Jack Dorsey, founder and CEO of both social media giant Twitter Inc. (TWTR) and digital payments platform Square Inc. (SQ), went live on Twitter as 2016 came to a close in order to ask users the most important things they want to “improve or create” this new year.

The dropout programmer turned multibillionaire took the example of Airbnb’s Chief Executive Brian Chesky in asking customers to respond via tweets regarding eight-year-old Square and 11-year-old Twitter.

Media Giant to Work on Abuse

As for Twitter, Dorsey says four clear themes responders want the media platform to focus on are abuse, edit, topics and interests and conversations. With regards to abuse, Dorsey indicates there is “a ton of work ahead,” while the “biggest ask was for greater transparency around our actions (or inaction and faster shipping).” Users also called for a quick way to fix errors, by which Dorsey says in the future they may implement an edit history since tweets are “public record.” The Silicon Valley CEO also tweeted that the platform will make it easier for users to follow topics and conversations.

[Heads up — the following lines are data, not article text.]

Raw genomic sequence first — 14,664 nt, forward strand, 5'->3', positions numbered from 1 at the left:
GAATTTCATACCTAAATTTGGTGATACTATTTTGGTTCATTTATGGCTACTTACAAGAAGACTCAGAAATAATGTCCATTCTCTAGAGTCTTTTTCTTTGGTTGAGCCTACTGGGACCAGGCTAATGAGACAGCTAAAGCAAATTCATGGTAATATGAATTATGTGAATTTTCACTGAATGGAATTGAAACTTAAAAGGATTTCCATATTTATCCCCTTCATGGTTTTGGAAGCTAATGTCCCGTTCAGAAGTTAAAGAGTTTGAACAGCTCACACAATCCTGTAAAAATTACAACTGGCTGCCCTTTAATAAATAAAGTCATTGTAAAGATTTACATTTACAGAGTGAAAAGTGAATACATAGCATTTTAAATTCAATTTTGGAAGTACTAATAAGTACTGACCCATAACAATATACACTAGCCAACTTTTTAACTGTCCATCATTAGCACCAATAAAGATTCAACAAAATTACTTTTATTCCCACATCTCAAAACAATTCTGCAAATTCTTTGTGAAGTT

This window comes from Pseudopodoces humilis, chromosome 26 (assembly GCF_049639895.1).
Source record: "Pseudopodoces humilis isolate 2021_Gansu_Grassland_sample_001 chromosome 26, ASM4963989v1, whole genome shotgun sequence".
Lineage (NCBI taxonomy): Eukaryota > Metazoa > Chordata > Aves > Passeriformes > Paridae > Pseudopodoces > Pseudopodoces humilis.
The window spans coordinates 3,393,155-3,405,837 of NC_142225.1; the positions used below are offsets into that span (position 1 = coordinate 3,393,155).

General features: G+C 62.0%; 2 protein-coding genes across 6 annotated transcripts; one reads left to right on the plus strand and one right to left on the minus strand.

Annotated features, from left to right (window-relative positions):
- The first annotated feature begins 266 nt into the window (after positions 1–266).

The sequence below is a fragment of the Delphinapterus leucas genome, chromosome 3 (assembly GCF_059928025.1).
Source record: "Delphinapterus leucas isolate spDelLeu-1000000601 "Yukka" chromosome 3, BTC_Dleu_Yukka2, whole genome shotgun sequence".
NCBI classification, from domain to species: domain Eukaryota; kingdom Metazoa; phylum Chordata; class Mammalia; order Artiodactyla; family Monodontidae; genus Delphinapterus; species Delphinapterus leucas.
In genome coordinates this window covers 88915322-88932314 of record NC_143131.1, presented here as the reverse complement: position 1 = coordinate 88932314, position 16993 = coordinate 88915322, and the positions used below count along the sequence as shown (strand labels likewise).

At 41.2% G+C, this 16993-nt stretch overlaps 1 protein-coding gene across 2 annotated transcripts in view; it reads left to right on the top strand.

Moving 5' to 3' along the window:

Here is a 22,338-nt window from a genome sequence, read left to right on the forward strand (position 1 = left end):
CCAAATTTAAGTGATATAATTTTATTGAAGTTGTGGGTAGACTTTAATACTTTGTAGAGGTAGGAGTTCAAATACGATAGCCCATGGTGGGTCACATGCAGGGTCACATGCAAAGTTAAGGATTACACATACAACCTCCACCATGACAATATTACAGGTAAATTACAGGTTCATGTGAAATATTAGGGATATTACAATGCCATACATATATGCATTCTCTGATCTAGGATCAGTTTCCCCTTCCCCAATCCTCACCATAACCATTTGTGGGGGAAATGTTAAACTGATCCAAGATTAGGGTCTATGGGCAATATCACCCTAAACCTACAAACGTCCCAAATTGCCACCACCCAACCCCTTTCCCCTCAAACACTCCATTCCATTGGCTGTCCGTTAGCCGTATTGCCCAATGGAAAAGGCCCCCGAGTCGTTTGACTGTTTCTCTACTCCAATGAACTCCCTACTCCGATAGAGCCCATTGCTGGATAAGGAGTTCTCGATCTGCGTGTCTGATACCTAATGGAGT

Responding to Bitcoin

In response to questions about Square, Dorsey says the largest response came in reference to Bitcoin​, API, loyalties and more markets. As for Bitcoin, Dorsey says, “we tried this with our ecommerce story years back. Didn’t see much. Would love to see a digital currency thrive.” Dorsey assured users that they are “working hard this year” on API in order to open more of Square’s services up to developers and testing to find a loyalty approach that “works for all.” As Square aspires to be a global service, its CEO says the firm will continue to push into new markets, although “doing that with payments is slow going."

The Bottom Line

Dorsey exudes optimism regarding the future of Twitter and Square and his continued service as CEO of both public companies. Twitter experienced a rough patch, seeing its stock lose more than 50% of its value over the most recent two-year period. Dorsey was reinstated as CEO in October 2015, attempting to drive a revamp of the company by transforming it into a more credible platform for news.

On the other hand, Square has fared well since its public debut in November 2015. After the stock took a hit in early 2016, Square has seen its shares rise more than 52% in the most recent six-month period. With Dorsey at the head, the payments platform will continue to build out products and services in order to serve as a one-stop shop for merchant clients of all sizes. (See also: Dorsey Defends Dual CEO Role at Twitter, Square.)


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